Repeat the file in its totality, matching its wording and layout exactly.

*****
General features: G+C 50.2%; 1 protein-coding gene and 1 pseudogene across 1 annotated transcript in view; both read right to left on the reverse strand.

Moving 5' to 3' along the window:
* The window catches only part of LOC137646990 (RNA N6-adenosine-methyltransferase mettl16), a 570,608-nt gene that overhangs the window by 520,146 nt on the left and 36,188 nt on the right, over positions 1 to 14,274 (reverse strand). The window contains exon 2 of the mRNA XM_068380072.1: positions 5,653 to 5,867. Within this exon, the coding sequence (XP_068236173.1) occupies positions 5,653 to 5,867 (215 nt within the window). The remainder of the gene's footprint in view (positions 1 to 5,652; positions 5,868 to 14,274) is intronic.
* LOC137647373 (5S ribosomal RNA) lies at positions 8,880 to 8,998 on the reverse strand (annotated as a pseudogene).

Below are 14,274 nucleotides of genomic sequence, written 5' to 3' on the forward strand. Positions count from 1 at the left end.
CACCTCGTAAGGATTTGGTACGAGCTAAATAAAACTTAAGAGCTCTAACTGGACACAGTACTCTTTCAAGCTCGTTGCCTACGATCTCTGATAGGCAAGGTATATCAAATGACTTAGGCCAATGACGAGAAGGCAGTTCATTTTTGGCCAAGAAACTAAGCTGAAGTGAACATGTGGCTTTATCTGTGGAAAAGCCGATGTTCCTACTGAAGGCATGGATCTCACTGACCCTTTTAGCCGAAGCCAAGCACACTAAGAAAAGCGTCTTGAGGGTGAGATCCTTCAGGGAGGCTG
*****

General features: G+C 50.2%; 1 protein-coding gene and 1 pseudogene across 1 annotated transcript in view; both read right to left on the reverse strand.

Moving 5' to 3' along the window:
* The window catches only part of LOC137646990 (RNA N6-adenosine-methyltransferase mettl16), a 570,608-nt gene that overhangs the window by 520,146 nt on the left and 36,188 nt on the right, over positions 1 to 14,274 (reverse strand). The window contains exon 2 of the mRNA XM_068380072.1: positions 5,653 to 5,867. Within this exon, the coding sequence (XP_068236173.1) occupies positions 5,653 to 5,867 (215 nt within the window). The remainder of the gene's footprint in view (positions 1 to 5,652; positions 5,868 to 14,274) is intronic.
* LOC137647373 (5S ribosomal RNA) lies at positions 8,880 to 8,998 on the reverse strand (annotated as a pseudogene).

Below are 14,274 nucleotides of genomic sequence, written 5' to 3' on the forward strand. Positions count from 1 at the left end.
CACCTCGTAAGGATTTGGTACGAGCTAAATAAAACTTAAGAGCTCTAACTGGACACAGTACTCTTTCAAGCTCGTTGCCTACGATCTCTGATAGGCAAGGTATATCAAATGACTTAGGCCAATGACGAGAAGGCAGTTCATTTTTGGCCAAGAAACTAAGCTGAAGTGAACATGTGGCTTTATCTGTGGAAAAGCCGATGTTCCTACTGAAGGCATGGATCTCACTGACCCTTTTAGCCGAAGCCAAGCACACTAAGAAAAGCGTCTTGAGGGTGAGATCCTTCAGGGAGGCTG